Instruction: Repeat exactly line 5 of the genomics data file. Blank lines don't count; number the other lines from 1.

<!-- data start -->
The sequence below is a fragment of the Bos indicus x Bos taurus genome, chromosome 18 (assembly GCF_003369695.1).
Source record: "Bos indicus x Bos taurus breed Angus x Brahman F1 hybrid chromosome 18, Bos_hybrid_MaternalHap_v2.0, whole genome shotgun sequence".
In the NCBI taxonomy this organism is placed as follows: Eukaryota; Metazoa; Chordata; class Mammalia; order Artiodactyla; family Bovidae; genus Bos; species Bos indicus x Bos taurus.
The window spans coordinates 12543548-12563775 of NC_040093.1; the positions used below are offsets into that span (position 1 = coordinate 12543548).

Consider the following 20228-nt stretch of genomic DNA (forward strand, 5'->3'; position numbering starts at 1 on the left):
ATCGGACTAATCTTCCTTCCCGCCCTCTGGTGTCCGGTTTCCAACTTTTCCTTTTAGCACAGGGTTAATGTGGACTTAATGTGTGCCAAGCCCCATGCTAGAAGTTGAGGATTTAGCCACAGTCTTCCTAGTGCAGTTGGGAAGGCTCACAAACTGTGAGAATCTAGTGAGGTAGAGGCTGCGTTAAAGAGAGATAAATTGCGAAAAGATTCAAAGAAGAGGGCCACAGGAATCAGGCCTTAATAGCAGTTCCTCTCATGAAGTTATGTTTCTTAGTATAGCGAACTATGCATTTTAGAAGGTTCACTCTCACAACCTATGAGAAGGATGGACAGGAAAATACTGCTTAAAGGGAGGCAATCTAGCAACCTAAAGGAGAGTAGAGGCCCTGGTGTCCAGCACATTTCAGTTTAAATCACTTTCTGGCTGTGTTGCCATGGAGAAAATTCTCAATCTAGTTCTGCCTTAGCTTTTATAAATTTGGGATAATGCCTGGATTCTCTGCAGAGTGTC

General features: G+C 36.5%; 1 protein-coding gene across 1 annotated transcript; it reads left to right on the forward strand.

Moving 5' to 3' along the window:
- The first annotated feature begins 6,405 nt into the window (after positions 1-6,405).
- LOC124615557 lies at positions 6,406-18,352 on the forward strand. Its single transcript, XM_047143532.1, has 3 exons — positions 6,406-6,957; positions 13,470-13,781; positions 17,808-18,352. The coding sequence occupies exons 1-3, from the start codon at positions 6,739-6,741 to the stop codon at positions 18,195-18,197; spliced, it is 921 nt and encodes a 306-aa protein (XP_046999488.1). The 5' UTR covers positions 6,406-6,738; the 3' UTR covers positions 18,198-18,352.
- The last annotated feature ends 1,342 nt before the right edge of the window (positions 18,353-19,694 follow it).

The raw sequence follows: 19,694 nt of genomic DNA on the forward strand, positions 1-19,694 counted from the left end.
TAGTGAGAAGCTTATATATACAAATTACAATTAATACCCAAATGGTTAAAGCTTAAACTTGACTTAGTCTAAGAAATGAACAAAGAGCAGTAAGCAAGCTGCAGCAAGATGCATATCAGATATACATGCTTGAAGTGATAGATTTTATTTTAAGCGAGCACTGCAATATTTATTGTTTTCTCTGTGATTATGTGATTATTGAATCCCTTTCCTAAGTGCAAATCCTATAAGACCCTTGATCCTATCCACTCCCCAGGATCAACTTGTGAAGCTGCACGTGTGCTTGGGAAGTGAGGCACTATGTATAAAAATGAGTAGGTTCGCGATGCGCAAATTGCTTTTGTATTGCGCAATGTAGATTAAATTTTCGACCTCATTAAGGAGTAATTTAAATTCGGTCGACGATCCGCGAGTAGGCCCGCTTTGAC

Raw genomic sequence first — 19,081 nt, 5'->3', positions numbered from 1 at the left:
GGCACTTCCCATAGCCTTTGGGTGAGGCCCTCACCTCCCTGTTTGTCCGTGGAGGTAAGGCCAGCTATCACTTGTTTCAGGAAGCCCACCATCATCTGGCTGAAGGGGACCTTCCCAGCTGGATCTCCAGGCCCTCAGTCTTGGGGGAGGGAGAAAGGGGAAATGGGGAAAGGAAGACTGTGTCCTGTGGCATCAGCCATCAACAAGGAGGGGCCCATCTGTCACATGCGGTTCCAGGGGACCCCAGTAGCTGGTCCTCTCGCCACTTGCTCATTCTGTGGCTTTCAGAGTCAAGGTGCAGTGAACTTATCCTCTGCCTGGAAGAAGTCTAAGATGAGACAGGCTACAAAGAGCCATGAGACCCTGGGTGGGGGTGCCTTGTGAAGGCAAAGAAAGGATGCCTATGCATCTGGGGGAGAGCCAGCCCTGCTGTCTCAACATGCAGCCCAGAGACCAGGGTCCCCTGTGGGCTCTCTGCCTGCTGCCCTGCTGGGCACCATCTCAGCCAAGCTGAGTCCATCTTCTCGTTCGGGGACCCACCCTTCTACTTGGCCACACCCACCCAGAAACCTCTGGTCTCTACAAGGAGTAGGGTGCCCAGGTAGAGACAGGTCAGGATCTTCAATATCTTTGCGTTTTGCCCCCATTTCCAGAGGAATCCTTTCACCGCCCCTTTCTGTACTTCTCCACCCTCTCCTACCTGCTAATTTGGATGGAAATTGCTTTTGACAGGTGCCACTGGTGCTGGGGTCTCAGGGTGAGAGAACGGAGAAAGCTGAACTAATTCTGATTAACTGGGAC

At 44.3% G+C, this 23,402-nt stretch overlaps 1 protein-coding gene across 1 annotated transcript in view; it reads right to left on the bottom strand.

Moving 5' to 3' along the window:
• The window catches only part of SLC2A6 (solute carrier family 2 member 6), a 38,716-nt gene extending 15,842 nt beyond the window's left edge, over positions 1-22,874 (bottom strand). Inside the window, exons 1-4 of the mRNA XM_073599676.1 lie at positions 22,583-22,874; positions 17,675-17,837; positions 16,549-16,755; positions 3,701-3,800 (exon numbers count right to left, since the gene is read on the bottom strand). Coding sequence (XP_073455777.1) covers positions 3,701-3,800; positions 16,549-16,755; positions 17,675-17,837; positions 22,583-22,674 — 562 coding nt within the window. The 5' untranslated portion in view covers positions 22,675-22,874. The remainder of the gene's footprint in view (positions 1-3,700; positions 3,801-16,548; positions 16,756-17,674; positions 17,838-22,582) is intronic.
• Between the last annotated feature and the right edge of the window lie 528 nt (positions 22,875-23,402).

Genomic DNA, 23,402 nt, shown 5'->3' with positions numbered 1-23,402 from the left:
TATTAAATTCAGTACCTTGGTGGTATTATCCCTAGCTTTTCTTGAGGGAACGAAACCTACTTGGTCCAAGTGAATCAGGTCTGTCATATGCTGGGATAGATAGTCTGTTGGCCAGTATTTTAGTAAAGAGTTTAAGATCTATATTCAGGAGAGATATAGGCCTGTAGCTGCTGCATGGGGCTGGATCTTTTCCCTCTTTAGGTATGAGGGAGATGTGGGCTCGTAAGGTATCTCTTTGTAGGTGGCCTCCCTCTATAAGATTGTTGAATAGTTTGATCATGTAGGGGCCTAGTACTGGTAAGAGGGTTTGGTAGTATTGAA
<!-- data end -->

Consider the following 20228-nt stretch of genomic DNA (forward strand, 5'->3'; position numbering starts at 1 on the left):